By: Lauren Beukes (story), Inaki Miranda (art), Eva de la Cruz (colors)

The Story: When will people ever learn that you can’t always trust a foxy lady?

The Review: Any time you spin off a title, you’re going to have to run into questions of whether there’s actually demand for the sibling series (and material to meet it), or whether you’re simply being exploitive.  Let’s be honest with ourselves; most spin-offs fall clearly and pathetically into the latter category.  For most of Fairest’s run, the jury was still out on where the series stands.  It’s not as if there’d been a huge outcry for more stories featuring Fables’ most beautiful stars.

Between her rock-solid first issue and the one on review today, Beukes has made a strong case that Fairest has a whole wealth of stories we’d be interested to hear, but which Fables doesn’t have the time to service.  Flashing back to the early days of Fabletown reminds us that while Snow White and Bigby were out determining the fate of fairy tale characters everywhere, every Fable had a life to live, and there’s no reason to believe theirs were any less intriguing or eventful than their deputy mayor and sheriff.

In the case of Rapunzel, her backstory just grows more complicated with every page—nay, with every aside a character makes.  It’s apparently not enough that Rapunzel had children, and that she “lost” them, but then comes a pointed remark by a Japanese talking cat (appropriately named Neko): “Just because Rapunzel made those things doesn’t mean she can control them.”  Note the emphasis on “made.”  Last issue showed Frau Totenkinder losing her gasket over her daughter’s pregnancy; the conception was apparently more complicated than Beukes let on.

That seems par for the course for our heroine, though.  No Fable has escaped from their past without some craziness going down—taken literally, nearly every fairy tale has an appalling element to it—but Rapunzel has lost not only one, but two worlds, and she’s engaged in some pretty wild lifestyle choices.  The more you learn of her past, the more you want to know, which is all you can ask for in character writing.

At the end of the day, however, Rapunzel’s misadventures in Japan, and whatever consequences she’s to reap now, remain an elaborate distraction from the real conflict in her life.  Who knows why, after all this time, her determination to face her past head-on has suddenly reignited, but it’s clear she will risk and do anything to put her troubles to bed once and for all.  I appreciate proactiveness in characters, and the fact Rapunzel only half-knows the risks of what she’s doing while she’s doing them makes her that much more worthy a protagonist.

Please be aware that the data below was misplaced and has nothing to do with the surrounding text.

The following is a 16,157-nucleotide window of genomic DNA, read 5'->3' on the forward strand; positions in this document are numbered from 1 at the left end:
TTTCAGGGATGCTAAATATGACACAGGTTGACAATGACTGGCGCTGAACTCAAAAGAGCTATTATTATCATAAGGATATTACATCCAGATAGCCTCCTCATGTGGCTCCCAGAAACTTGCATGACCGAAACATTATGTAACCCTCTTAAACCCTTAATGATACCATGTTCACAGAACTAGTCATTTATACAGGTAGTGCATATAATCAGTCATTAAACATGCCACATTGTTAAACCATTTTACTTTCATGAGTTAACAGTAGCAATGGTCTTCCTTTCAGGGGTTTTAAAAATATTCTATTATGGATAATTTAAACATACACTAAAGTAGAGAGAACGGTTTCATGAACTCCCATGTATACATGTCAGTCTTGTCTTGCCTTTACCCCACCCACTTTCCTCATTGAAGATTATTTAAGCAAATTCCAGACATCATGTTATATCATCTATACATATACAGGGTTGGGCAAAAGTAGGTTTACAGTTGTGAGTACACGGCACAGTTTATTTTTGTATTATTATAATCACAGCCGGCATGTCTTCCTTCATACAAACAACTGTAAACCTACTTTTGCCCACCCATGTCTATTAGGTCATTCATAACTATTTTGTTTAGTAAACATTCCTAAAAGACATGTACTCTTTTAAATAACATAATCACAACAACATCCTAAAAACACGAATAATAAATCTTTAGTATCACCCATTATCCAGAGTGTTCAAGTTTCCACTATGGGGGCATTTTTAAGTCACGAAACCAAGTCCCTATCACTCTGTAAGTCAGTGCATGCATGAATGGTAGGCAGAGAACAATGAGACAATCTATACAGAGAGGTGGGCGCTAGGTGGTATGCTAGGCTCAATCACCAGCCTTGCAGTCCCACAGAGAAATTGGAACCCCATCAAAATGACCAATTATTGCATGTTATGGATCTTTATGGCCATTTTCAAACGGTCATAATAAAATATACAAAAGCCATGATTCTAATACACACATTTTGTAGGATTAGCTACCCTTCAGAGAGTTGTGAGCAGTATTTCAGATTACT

That’s why it’s a little less startling that of all people to be taken by surprise by a first attack, it’d be Jack.  The guy has always had more than his fair share of luck when it comes to getting out of scrapes, perhaps to his own arrogant overconfidence.  “It’s a popularity thing,” he explains when a woman remarks on his healing burns.  “People love your story, you’re basically invincible.”  How does that factor into a total ravaging, though—and not the good kind, despite its delivery by a pert and shapely redhead?

The blank, beautiful stares I found so unnerving last issue have gone, and now emotion and personality jumps from the characters’ faces.  Miranda, like Amy Reeder, proves to be the artist of every fantasy writer’s dreams, being capable of drawing everything with almost perfect style and flair.  Prepare to be blown away by amazing cityscapes and incredible costume designs, both ancient and modern.  His sense of action is also top-notch, whether it be an assassin bursting through a wall or a pachinko machine blasting its payout.  De La Cruz’s colors possess a muted elegance in the Hidden Kingdom, but take on vibrant, pop hues in modern-day Japan.

Conclusion: The pieces of the puzzle are falling into place, though the big picture is far from revealed.  Still, what you can see is very alluring, especially when rendered with such rich, eye-catching art.

Grade: A-

– Minhquan Nguyen

Some Musings: – Looking at Jack and his cutie pick-ups, I’d never have thought you could dance so recklessly to “I Believe I Can Fly.”

– Okay, I can’t help it.  How does Tomoko stuff her fox-tails in that form-fitting spandex outfit without showing it in the back porch?  You know what I mean?